A new set of interactive maps from the Centers for Disease Control and Prevention lets you look at how various health conditions break down in New York City neighborhoods and hundreds of other cities across the country.

The 500 Cities Project provides "city- and census tract-level small area estimates for chronic disease risk factors, health outcomes, and clinical preventive service use for the largest 500 cities in the United States."

You can look at levels of conditions like diabetes, obesity, or kidney disease, as well as unhealthy behaviors like binge drinking. There's also info on prevention, like health insurance or mammogram rates.

The maps, which are primarily intended for health experts, are a bit wonky, but if you're interested in how your neighborhood stacks up, and how inequality is reflected across economic and racial lines, they're cool to look through. Some examples below.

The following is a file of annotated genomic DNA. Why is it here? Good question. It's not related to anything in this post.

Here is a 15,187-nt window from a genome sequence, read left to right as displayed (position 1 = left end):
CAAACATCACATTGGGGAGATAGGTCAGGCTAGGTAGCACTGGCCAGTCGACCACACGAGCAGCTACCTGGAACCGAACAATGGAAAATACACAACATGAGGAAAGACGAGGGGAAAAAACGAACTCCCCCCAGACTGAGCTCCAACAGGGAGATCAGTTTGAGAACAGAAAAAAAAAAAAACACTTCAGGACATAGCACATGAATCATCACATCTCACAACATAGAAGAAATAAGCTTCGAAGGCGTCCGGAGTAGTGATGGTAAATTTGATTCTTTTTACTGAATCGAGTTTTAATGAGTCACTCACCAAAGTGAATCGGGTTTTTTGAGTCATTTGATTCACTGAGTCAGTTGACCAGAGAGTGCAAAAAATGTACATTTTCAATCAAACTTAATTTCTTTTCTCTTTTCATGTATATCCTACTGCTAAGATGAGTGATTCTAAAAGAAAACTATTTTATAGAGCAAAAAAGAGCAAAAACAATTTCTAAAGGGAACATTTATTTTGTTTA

Here are diabetes rates, with rates ranging from light yellow (low) to dark red (high):

Diabetes rates by census tract. (CDC)

Binge drinking rates, also with rates ranging from light yellow (low) to dark red (high):

Binge drinking. (CDC)

Rates of residents getting annual checkups, with rates ranging from dark blue (lowest) to bright yellow (highest):

Rates of annual checkups. (CDC)